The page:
EPLBD is the procedure used to dilate the lower bile duct by randomly cutting off the sphincter of ampulla. We performed a direct peroral cholangioscopy after SEMS removal and confirmed a laceration with an exposed vessel in the ulcerative lesion of the lower bile duct. A direct cholangioscopic image after EPLBD has not been previously reported; however, there is literature on a linear mucosal tear after balloon dilation in the esophagus[15]. Adams et al[15] reported that 15% of treated achalasia cases were abnormal after balloon dilation, with complications such as complete rupture or incomplete tears of the esophageal wall and localized outpouch or diverticulum. Moreover, the patient had undergone EST in 2011, and we did not perform EST before EPLBD during this admission. Thus, we believe that the mucosal tear and subsequent ruptured vessel were caused by the EPLBD procedure. There is a possibility that a mucosal tear of the duodenal papilla or lower bile duct often occurs after EPLBD, similar to in the esophagus. This image is important for understanding the mechanism of hemorrhage after EPLBD. Arterial hemorrhage after EST usually occurs from the duodenal papilla. However, arterial hemorrhage after EPLBD might occur not only from the duodenal papilla but also from the lower or middle bile duct. We should consider the possibility of hemorrhage from the bile duct when we encounter hemorrhage after EPLBD. It is difficult to manage hemorrhage from the lower bile duct by endoscopic hemostasis, such as through conventional injection therapy, application of coagulation current, or endoclip placement. In the present case, we finally obtained hemostasis using a covered SEMS. Endoscopic hemostasis using a covered SEMS is one of the optional procedures for post EPLBD hemorrhage after the failure of other endoscopic therapies. We believe the cholangioscopic image of laceration with an exposed vessel in an ulcerative lesion of the lower bile duct is beneficial and educational for endoscopists performing EPLBD because we can investigate the mechanism of hemorrhage after EPLBD.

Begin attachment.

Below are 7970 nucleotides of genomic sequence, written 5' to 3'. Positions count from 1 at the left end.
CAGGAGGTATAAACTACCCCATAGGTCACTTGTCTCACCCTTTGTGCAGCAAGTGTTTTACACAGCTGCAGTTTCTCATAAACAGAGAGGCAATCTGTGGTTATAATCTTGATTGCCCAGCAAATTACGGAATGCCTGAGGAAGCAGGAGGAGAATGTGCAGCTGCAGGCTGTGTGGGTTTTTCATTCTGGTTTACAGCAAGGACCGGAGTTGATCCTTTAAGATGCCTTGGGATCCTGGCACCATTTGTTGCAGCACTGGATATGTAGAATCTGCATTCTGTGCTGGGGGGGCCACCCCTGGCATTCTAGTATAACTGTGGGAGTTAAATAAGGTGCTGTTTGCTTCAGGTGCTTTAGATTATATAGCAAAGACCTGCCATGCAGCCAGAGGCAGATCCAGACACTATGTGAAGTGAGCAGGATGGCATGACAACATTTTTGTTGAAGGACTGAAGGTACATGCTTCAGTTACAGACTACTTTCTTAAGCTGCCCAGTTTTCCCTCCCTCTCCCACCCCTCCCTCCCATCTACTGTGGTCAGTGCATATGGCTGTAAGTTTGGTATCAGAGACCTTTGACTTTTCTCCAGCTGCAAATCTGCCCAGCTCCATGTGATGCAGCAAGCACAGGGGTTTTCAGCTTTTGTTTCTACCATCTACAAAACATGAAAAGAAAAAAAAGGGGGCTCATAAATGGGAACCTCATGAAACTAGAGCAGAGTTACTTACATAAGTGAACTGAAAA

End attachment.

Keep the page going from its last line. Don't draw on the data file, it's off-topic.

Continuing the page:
In summary, we have described a case of endoscopic hemostasis using a fully covered SEMS for arterial hemorrhage from the lower bile duct following EPLBD. We must consider the possibility of hemorrhage from the bile duct when we encounter post EPLBD bleeding. Endoscopic hemostasis using a covered SEMS might be a useful option.

COMMENTS
Case characteristics

A 78-year-old male with choledocholithiasis.

Clinical diagnosis

Arterial hemorrhage from the orifice of the duodenal papilla after endoscopic papillary large balloon dilation (EPLBD).

Differential diagnosis

Hemorrhage occurred from the duodenal papilla or the lower bile duct.

Laboratory diagnosis

The hemoglobin level dropped from 11 g/dL to 7.5 g/dL; therefore, a blood transfusion of 2 units of packed red cell concentrate was performed.

Imaging diagnosis

The cholangioscopy revealed an exposed vessel with a laceration in the lower bile duct ulcerative area, which was caused by mucosal damage during the EPLBD procedure.

Pathological diagnosis

The authors did not perform a pathological examinations in this case study.

Treatment

The authors placed a 10 mm fully covered self-expandable metallic stent across The authors duodenal papilla after the failure of hemostasis by compressing the bleeding point with a large balloon catheter.

Related reports

There have been several reports of endoscopic hemostasis using a covered SEMS for post- endoscopic sphincterotomy bleeding in recent years. However, there have been no reported cases of endoscopic hemostasis using a covered SEMS after hemorrhage during an EPLBD procedure.

Term explanation

EPLBD is the procedure used to dilate the lower bile duct by randomly cutting off the sphincter of ampulla. EPLBD has increasingly been performed as therapeutic ERCP against large common bile duct stones.

Experiences and lessons

The authors should keep in mind the possibility of life-threatening massive bleeding with EPLBD. Arterial hemorrhage after EPLBD might occur from both the duodenal papilla and the lower or middle bile duct.

Peer-review

This is a straight forward case report whose main point is the cholangioscopic image demonstrating a bile duct tear following endoscopic balloon dilation for removal of a bile duct stone. The figures are adequate. The paper is likely of interest, not because of as the authors state “understanding the mechanism post EPLBD hemorrhage” but rather highlighting the use of fully covered stents in this situation (i.e., for bleeding).

Footnotes

P- Reviewer: Wilcox CM S- Editor: Ma YJ L- Editor: A E- Editor: Ma S